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The Man Who Came to Dinner 

Wednesday, Apr 7 1999
I'll take Local Politicians for 200, Alex.
A: 38.
Q: How many phone calls does it take to schedule a dinnertime "interview" with Supervisor Gavin Newsom?

Local Politicians for 400:
A: Three-and-a-half.
Q: Once you actually reach a human being, how many months later will the dinner actually take place?

And for 600, Alex:
A: No.
Q: Will the Man Who Came to Dinner ever get to see the inside of Gavin New-som's home?

But hey, I'm not complaining. Quite frankly, I'm pleased to find that our elected officials generally have more important things to do than throw back the evening chow with the likes of little old me.

Still, it was nice to finally sit down with Gavin, if not at home, than at least at one of his homes away from home: the Balboa Cafe. Gavin, in case you didn't know, is the Balboa's proprietor, which is a nice way of saying the managing general partner of his own little empire -- 13 businesses, including this one, and growing.

Curiously enough, right up until the day of our meeting, dinner had been scheduled to take place at Gavin's notably more notable spot, the PlumpJack Cafe, just a few doors up the block.

The change in venue was announced via voice mail just hours before our meeting. Three-and-a-half months of looking forward to my first taste of PlumpJack, only to be downgraded to the Balboa Burger at the final turn. It seemed pretty obvious that in anticipation of our meeting that day, someone had passed my column before Gavin's eyes for the first time.

I tried not to take it personally.
It was only a Wednesday night in the Marina Triangle, so walking from one end of the Balboa to the other without squeezing your body through a maze of young money was still possible. On the far end of the bar I found Gavin, dressed in basic black power suit, white shirt, and checkered tie, playing politician with one of the regulars. As I stood to the side watching the fresh-faced Gavin reassure a member of his constituency about some enormous foot, or Sisters of Perpetual Indulgence issue (as I imagined), it was quite easy to picture him a few years down the line, when he'll have likely moved from the Triangle to inside the Beltway. I'm sure I wouldn't be the first to compare our own Mr. Newsom with a young Robert Kennedy or pre-fuck-up Clinton.

Sitting down at one of the many vacant white-clothed tables I realized that the move from PlumpJack might have been less personal than I thought. Publicity?

"Have you eaten here before?" asked Gavin.
"Well I've certainly bellied up to the bar once or twice," I replied. "But I don't think I've ever sat down to eat."

The supervisor/restaurateur lamented the fact that most people seem to think of the Balboa as a watering hole, as opposed to a feeding trough.

Let me help you out with that, Gavin:
I'll take dining in the Marina for 400, Alex:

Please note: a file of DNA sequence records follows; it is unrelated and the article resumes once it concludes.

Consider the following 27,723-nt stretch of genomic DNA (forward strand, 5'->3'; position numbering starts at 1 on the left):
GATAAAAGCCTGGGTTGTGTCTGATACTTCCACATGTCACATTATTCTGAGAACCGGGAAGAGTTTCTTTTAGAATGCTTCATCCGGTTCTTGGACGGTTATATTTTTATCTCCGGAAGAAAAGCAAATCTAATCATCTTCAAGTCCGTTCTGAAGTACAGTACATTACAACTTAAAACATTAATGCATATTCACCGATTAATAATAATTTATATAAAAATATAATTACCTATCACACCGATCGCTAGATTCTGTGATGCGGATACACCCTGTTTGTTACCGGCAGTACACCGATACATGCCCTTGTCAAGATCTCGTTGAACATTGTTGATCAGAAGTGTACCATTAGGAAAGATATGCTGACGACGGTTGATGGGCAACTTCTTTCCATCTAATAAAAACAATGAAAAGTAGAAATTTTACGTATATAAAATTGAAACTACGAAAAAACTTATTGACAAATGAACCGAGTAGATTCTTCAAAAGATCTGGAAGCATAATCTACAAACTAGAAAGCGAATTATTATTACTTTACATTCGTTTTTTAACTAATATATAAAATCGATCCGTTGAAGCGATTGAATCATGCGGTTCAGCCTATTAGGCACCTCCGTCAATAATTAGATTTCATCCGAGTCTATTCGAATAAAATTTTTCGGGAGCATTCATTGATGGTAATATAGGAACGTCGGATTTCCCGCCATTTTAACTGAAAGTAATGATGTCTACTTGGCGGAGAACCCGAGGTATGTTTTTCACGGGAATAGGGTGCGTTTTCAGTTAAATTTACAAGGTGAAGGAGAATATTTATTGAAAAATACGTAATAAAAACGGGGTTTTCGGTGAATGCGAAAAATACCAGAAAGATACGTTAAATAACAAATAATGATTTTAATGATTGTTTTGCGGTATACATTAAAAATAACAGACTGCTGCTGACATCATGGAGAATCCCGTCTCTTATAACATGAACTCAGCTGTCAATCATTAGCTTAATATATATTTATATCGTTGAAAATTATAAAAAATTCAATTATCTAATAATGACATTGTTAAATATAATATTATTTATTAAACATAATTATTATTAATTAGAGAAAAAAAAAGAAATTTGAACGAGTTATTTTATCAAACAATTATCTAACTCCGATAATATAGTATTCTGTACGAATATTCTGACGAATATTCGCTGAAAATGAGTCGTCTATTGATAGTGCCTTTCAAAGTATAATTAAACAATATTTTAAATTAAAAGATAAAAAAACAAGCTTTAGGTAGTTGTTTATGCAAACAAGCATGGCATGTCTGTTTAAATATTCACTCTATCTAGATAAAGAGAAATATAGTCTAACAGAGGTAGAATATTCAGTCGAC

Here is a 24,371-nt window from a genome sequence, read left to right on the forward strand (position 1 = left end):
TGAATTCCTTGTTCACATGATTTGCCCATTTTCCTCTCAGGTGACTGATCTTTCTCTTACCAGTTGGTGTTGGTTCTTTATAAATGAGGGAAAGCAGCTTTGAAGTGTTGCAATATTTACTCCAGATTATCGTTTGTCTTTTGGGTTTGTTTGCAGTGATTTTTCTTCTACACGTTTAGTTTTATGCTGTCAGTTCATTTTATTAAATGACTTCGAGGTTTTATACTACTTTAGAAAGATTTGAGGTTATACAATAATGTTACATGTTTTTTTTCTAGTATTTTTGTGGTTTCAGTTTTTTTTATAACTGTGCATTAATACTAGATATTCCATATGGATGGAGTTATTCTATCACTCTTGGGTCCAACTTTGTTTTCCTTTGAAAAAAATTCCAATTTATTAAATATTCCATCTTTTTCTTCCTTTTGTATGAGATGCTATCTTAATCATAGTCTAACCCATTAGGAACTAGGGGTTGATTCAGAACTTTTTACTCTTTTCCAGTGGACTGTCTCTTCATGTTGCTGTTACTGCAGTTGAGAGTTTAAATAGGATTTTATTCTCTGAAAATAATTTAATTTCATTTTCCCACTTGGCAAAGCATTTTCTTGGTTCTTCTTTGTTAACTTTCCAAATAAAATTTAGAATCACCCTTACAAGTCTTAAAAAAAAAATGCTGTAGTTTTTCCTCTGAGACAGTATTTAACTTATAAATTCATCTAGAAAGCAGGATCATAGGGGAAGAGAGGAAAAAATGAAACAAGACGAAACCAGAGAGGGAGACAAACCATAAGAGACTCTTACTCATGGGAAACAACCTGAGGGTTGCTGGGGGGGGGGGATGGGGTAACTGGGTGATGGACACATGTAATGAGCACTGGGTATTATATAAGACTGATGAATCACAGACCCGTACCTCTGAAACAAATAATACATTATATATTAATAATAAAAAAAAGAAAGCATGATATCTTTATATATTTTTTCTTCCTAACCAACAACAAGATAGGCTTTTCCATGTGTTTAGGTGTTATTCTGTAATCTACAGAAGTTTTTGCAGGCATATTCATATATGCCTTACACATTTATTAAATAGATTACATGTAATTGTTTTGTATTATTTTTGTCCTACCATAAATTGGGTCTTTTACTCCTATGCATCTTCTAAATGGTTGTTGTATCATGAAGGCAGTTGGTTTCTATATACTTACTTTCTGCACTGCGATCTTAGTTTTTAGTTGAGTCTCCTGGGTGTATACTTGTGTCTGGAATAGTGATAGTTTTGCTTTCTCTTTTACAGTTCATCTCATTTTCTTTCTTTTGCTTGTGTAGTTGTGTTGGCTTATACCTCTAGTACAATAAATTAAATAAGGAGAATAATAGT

A: 3199 Fillmore.

Q: Where can you find an open table in the Triangle when you've neglected to make a reservation at PlumpJack?

As we settled in with our menus, Gavin seemed genuinely drained. "We just had a long board meeting," he explained. A group of 50 or so residents from the Hartland Welfare Hotel on Geary had come to protest their imminent displacement. "There've been four major fires in the last eight weeks," explained Gavin. "Their vouchers are coming up after 21 and 28 days and they're going to be homeless. I mean, it was riveting in terms of proportionality.

"It's the hardest damn part about the job. The people are sitting there yelling at us, saying, 'You're gonna go home tonight. You're gonna have dinner. You all have places to live. And tomorrow night my voucher's expiring and I have no place to live. And I'm gonna be vilified. And I'm gonna be homeless. And you're cracking down on the homeless. How dare you.'

"And their slumlord, with all due respect, is picking up insurance, and it will be, what, six months, a year, two, three, five years before the residential motel's fixed? What do they do?"

He paused for breath. "It's 345 to 425 bucks a month for some of these places. And spending a night in one is the most horrific experience. You flat out can hear the rats gnawing through the wires. That's rhetoric, but I guarantee you, we had a cat downstairs, the night we were in one of these places in the Tenderloin, that was killed by rats. It was a kitten that had been lost and was down in the basement, and the next morning they found it, and it had been killed by rats.

"Welcome to the shining city on the hill -- San Francisco."
Our waiter interrupted to offer us a drink. Good timing. "Whatever you're having," I told Gavin. The owner of the Balboa ordered us a nice bottle of white.

"Meanwhile," I asked Gavin, "now that we're going to district elections, how much influence will you be expected or allowed to have on those areas?"

"Good question," answered Gavin. "I get to be Pacific Heights, Marina, Cow Hollow. There are no residential hotels here. And I'll tell you, that's the greatest argument against district elections, right there.

"I supported district elections," he added. "I believe in some of the merits, because I think you'll get better representation for certain districts, where you don't have any right now. And you open up the platform to other people to run that couldn't raise 250 to 300,000 dollars to run citywide."

As our waiter returned with our wine, I turned back to the menu, asking Gavin what he'd recommend. "I'm the biggest simpleton when it comes to food," he claimed. "I eat pasta almost seven nights a week, which is hopeless. Honestly," he said, regarding the menu. "This changes often enough and I get good enough feedback that -- go for any of it. Right down to the Balboa Burger, which is what's made us famous since 1913."